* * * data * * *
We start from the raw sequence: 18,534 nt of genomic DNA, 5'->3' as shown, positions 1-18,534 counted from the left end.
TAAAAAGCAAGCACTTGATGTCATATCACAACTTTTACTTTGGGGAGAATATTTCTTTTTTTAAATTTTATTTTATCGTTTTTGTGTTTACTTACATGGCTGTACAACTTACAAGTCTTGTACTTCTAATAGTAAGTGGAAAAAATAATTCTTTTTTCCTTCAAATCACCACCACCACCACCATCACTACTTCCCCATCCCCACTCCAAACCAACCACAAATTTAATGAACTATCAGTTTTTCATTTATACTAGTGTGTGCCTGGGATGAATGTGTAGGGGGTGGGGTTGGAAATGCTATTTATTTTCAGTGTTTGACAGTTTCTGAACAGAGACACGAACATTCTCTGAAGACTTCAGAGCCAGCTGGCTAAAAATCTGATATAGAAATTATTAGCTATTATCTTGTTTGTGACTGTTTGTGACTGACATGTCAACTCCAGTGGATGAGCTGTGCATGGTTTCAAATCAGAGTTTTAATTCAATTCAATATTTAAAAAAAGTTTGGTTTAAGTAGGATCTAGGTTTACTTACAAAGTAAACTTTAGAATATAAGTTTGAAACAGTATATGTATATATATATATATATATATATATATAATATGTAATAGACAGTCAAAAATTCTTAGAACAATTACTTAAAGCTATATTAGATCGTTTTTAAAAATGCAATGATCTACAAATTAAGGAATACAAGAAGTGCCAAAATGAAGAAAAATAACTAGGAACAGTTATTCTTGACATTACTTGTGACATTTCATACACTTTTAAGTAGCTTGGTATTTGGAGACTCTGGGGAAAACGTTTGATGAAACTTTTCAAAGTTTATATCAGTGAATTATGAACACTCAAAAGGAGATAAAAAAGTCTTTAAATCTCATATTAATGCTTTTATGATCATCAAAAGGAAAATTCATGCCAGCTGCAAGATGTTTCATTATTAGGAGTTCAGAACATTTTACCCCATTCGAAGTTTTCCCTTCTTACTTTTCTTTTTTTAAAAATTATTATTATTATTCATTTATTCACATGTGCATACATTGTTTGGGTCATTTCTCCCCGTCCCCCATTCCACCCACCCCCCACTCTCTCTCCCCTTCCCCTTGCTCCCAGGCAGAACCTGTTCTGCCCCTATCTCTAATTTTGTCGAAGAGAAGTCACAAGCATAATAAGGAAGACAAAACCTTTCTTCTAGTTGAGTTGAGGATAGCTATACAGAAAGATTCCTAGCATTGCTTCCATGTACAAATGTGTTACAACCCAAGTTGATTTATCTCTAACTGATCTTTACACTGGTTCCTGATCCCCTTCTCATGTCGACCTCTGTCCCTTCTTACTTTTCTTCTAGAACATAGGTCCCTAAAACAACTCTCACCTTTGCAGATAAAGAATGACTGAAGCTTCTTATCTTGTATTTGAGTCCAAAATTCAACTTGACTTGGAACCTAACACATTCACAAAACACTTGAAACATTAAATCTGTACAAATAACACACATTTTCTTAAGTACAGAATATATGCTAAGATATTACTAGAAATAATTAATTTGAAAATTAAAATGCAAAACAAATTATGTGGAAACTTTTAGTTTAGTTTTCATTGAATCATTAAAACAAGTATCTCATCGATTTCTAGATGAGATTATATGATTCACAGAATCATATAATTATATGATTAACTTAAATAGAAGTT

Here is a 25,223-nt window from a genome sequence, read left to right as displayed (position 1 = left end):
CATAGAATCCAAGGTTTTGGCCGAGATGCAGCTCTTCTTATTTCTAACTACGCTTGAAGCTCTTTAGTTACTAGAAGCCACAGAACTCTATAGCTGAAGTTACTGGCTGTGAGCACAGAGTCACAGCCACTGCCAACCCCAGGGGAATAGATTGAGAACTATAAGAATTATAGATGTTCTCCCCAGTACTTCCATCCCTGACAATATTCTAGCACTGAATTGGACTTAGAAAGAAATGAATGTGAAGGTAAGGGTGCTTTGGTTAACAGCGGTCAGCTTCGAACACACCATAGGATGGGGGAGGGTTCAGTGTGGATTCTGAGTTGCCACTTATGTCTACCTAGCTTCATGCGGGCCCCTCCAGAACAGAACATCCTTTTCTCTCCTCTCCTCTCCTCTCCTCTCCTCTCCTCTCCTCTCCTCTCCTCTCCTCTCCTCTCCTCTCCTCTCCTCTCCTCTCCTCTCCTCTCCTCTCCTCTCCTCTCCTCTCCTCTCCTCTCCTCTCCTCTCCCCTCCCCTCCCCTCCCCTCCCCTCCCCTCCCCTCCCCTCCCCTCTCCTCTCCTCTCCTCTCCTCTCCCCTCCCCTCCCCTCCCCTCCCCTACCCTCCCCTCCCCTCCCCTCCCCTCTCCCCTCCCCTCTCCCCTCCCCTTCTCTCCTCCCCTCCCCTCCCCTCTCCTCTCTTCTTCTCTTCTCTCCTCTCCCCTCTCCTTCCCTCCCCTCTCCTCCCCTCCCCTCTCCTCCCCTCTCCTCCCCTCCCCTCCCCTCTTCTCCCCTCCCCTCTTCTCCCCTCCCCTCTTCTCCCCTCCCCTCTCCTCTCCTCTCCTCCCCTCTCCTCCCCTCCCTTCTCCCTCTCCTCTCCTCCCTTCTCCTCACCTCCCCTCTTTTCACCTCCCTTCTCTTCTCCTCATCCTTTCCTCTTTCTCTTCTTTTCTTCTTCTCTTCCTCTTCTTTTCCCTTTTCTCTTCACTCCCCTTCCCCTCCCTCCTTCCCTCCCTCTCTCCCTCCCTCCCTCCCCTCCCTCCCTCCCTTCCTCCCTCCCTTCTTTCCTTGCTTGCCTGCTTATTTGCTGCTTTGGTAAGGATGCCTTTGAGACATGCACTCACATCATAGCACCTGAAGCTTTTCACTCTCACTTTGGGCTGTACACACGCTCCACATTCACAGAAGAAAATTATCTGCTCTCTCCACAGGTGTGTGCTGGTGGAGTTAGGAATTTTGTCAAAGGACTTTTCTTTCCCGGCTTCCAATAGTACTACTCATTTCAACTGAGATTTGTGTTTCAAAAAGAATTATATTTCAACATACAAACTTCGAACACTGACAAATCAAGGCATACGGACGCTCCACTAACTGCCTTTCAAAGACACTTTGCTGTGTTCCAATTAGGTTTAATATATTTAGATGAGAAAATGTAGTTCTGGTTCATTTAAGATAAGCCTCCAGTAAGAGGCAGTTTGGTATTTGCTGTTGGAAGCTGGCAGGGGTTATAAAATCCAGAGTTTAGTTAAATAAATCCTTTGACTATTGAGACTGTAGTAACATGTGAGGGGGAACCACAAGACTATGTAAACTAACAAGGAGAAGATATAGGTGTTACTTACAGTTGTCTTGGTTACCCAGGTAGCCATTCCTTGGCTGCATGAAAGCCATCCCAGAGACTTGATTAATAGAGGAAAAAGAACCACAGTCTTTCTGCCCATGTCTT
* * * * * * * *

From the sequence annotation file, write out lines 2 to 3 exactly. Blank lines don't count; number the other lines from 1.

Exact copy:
TAAAAAGCAAGCACTTGATGTCATATCACAACTTTTACTTTGGGGAGAATATTTCTTTTTTTAAATTTTATTTTATCGTTTTTGTGTTTACTTACATGGCTGTACAACTTACAAGTCTTGTACTTCTAATAGTAAGTGGAAAAAATAATTCTTTTTTCCTTCAAATCACCACCACCACCACCATCACTACTTCCCCATCCCCACTCCAAACCAACCACAAATTTAATGAACTATCAGTTTTTCATTTATACTAGTGTGTGCCTGGGATGAATGTGTAGGGGGTGGGGTTGGAAATGCTATTTATTTTCAGTGTTTGACAGTTTCTGAACAGAGACACGAACATTCTCTGAAGACTTCAGAGCCAGCTGGCTAAAAATCTGATATAGAAATTATTAGCTATTATCTTGTTTGTGACTGTTTGTGACTGACATGTCAACTCCAGTGGATGAGCTGTGCATGGTTTCAAATCAGAGTTTTAATTCAATTCAATATTTAAAAAAAGTTTGGTTTAAGTAGGATCTAGGTTTACTTACAAAGTAAACTTTAGAATATAAGTTTGAAACAGTATATGTATATATATATATATATATATATATATAATATGTAATAGACAGTCAAAAATTCTTAGAACAATTACTTAAAGCTATATTAGATCGTTTTTAAAAATGCAATGATCTACAAATTAAGGAATACAAGAAGTGCCAAAATGAAGAAAAATAACTAGGAACAGTTATTCTTGACATTACTTGTGACATTTCATACACTTTTAAGTAGCTTGGTATTTGGAGACTCTGGGGAAAACGTTTGATGAAACTTTTCAAAGTTTATATCAGTGAATTATGAACACTCAAAAGGAGATAAAAAAGTCTTTAAATCTCATATTAATGCTTTTATGATCATCAAAAGGAAAATTCATGCCAGCTGCAAGATGTTTCATTATTAGGAGTTCAGAACATTTTACCCCATTCGAAGTTTTCCCTTCTTACTTTTCTTTTTTTAAAAATTATTATTATTATTCATTTATTCACATGTGCATACATTGTTTGGGTCATTTCTCCCCGTCCCCCATTCCACCCACCCCCCACTCTCTCTCCCCTTCCCCTTGCTCCCAGGCAGAACCTGTTCTGCCCCTATCTCTAATTTTGTCGAAGAGAAGTCACAAGCATAATAAGGAAGACAAAACCTTTCTTCTAGTTGAGTTGAGGATAGCTATACAGAAAGATTCCTAGCATTGCTTCCATGTACAAATGTGTTACAACCCAAGTTGATTTATCTCTAACTGATCTTTACACTGGTTCCTGATCCCCTTCTCATGTCGACCTCTGTCCCTTCTTACTTTTCTTCTAGAACATAGGTCCCTAAAACAACTCTCACCTTTGCAGATAAAGAATGACTGAAGCTTCTTATCTTGTATTTGAGTCCAAAATTCAACTTGACTTGGAACCTAACACATTCACAAAACACTTGAAACATTAAATCTGTACAAATAACACACATTTTCTTAAGTACAGAATATATGCTAAGATATTACTAGAAATAATTAATTTGAAAATTAAAATGCAAAACAAATTATGTGGAAACTTTTAGTTTAGTTTTCATTGAATCATTAAAACAAGTATCTCATCGATTTCTAGATGAGATTATATGATTCACAGAATCATATAATTATATGATTAACTTAAATAGAAGTT

Here is a 25,223-nt window from a genome sequence, read left to right as displayed (position 1 = left end):